In addition to properly identifying your pet, microchipping has the potential to save their lives. Therefore, it is crucial to have your pet dog or cat microchipped. If your pet has a microchip, you are much more likely to find them again if they get lost.
What are microchips and how do they function?
A microchip for your pet is a permanent means of digital identification. The microchip is placed just beneath the skin at the rear of your pet’s neck, in between shoulder blades, and it is extremely tiny – it is about the size of a rice grain. A microchip scanner can identify the distinct number on each chip. A computer registry with information about the pet and owner contains the microchip information. Vets, rescue organisations, and some municipal organisations can check your animal for a chip and get in touch with you through the system should it stray or get lost.
The microchip is immobile, doesn’t need a battery, doesn’t use any energy to operate and it doesn’t need to be replaced as it will last for the whole of the animal’s life.
It is crucial to keep your contact information up to date in the system so that, even if you relocate or change your cell number, someone can still get in touch with you in the case that your pet becomes lost or stray.
If a pet is given to a new owner, they are now responsible for making sure their contact information is entered into the system. Make sure your information is kept up to date for every microchipped pet.
Is it the law to microchip your pet?
Yes, microchipping is compulsory. Depending on region there may be some exceptions around areas such as working dogs, but generally this is mandatory.
When must you microchip your pet?
You can microchip your pet as a puppy or kitten. Your vet will typically do this as part of their initial consults.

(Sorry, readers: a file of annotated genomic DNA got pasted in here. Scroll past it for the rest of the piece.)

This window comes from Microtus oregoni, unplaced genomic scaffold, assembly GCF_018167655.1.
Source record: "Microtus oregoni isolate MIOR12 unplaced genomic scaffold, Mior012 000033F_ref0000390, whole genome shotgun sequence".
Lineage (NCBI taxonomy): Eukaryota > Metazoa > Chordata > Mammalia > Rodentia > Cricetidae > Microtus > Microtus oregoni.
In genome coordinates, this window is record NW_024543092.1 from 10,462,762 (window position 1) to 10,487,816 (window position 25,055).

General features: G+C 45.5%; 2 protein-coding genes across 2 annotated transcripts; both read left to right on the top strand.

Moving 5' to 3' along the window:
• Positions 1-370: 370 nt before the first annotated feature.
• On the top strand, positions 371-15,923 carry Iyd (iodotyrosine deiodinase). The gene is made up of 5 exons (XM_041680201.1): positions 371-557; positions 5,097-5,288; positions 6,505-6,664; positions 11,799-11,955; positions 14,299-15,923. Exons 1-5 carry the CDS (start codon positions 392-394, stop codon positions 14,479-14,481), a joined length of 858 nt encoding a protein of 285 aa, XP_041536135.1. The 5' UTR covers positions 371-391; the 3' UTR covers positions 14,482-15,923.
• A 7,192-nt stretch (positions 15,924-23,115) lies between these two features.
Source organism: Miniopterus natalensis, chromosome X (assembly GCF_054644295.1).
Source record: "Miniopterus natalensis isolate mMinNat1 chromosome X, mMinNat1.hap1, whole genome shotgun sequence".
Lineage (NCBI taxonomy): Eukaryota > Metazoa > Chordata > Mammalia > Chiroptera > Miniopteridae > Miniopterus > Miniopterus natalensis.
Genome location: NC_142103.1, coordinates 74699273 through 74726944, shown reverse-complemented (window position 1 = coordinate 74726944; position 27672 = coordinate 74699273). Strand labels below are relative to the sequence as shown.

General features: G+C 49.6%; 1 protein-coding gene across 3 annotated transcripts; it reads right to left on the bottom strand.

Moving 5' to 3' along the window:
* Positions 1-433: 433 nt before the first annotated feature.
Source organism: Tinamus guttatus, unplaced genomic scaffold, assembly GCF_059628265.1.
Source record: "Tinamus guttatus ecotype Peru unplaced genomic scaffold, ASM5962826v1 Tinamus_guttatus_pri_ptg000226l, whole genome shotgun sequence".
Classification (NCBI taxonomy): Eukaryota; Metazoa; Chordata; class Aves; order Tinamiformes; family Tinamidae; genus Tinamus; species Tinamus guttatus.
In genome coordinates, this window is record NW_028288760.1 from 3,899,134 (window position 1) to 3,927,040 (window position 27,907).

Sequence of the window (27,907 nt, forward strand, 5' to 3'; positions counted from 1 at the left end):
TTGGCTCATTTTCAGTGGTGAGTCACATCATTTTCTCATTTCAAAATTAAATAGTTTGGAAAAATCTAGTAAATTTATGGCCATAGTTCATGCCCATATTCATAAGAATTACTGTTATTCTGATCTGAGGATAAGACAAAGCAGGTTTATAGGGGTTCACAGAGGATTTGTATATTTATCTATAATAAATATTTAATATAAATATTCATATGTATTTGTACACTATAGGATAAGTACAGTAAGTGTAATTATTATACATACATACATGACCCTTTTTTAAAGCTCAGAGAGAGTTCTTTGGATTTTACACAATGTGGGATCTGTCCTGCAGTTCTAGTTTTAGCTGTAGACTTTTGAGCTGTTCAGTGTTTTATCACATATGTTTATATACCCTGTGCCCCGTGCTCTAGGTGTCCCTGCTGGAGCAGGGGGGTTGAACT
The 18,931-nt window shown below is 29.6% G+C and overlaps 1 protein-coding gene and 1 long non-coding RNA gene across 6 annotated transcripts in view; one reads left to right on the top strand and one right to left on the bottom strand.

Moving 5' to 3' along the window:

Benefits of microchipping your pet
- Sadly, many animals that end up in kennels and vet clinics are not recognised or identified and their owners are unable to be found.
- A lifelong method of identification offered by a microchip can easily reunite owners with wounded or abandoned pets.
- Unlike a conventional collar and tag, a microchip cannot be taken off or fall off.
How to microchip your animal
Microchips can only be implanted by authorised implanters, such as licensed veterinarians or authorised implanters who have undergone the necessary training.
Before implanting a microchip, implanters must scan the animal to make sure it has not previously chipped. Implanting a second microchip is not possible unless:
- The initial microchip is inoperative.
- The pet’s microchip has migrated outside of the scanning region; thus, the identification number cannot be picked up by the scanner.
Owners can microchip their pets at a veterinary office or a local microchip day in their city. If the owner was already paying the complete registration fees, then because of the discount for microchipped pets, the cost of microchipping will typically be repaid within the first few years by the cost savings.
More microchipping information
The certified registries that store the information will issue a certificate of identification. It’s essential to verify the accuracy of the data on the document by checking it.
The following people have access to the microchip registry’s data:
- By the animal’s owner
- By the authorised implanter
- Authorised government professionals
For additional information concerning microchipping, speak with your local council or veterinarian. If you have any concerns about your obligations and rights as a pet owner, get in touch with your local council.